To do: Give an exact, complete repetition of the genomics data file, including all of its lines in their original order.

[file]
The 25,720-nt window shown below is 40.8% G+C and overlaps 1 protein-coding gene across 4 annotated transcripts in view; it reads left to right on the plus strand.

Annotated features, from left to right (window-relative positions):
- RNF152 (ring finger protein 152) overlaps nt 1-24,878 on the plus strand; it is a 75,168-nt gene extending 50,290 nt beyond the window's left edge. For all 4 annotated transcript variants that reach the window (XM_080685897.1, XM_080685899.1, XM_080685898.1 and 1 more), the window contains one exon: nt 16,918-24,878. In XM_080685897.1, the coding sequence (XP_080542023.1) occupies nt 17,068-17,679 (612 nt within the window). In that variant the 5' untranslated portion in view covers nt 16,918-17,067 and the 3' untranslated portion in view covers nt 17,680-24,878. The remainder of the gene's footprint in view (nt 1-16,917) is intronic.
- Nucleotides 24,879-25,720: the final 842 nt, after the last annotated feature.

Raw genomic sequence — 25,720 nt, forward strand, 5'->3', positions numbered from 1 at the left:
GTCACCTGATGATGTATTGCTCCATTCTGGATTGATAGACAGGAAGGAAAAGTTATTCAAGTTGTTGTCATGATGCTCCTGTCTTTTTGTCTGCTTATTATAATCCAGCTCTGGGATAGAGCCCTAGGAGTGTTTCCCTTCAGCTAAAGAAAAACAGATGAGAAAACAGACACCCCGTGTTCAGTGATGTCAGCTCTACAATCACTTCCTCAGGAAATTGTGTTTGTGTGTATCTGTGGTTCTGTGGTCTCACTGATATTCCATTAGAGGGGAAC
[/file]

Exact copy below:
The 25,720-nt window shown below is 40.8% G+C and overlaps 1 protein-coding gene across 4 annotated transcripts in view; it reads left to right on the plus strand.

Annotated features, from left to right (window-relative positions):
- RNF152 (ring finger protein 152) overlaps nt 1-24,878 on the plus strand; it is a 75,168-nt gene extending 50,290 nt beyond the window's left edge. For all 4 annotated transcript variants that reach the window (XM_080685897.1, XM_080685899.1, XM_080685898.1 and 1 more), the window contains one exon: nt 16,918-24,878. In XM_080685897.1, the coding sequence (XP_080542023.1) occupies nt 17,068-17,679 (612 nt within the window). In that variant the 5' untranslated portion in view covers nt 16,918-17,067 and the 3' untranslated portion in view covers nt 17,680-24,878. The remainder of the gene's footprint in view (nt 1-16,917) is intronic.
- Nucleotides 24,879-25,720: the final 842 nt, after the last annotated feature.

Raw genomic sequence — 25,720 nt, forward strand, 5'->3', positions numbered from 1 at the left:
GTCACCTGATGATGTATTGCTCCATTCTGGATTGATAGACAGGAAGGAAAAGTTATTCAAGTTGTTGTCATGATGCTCCTGTCTTTTTGTCTGCTTATTATAATCCAGCTCTGGGATAGAGCCCTAGGAGTGTTTCCCTTCAGCTAAAGAAAAACAGATGAGAAAACAGACACCCCGTGTTCAGTGATGTCAGCTCTACAATCACTTCCTCAGGAAATTGTGTTTGTGTGTATCTGTGGTTCTGTGGTCTCACTGATATTCCATTAGAGGGGAAC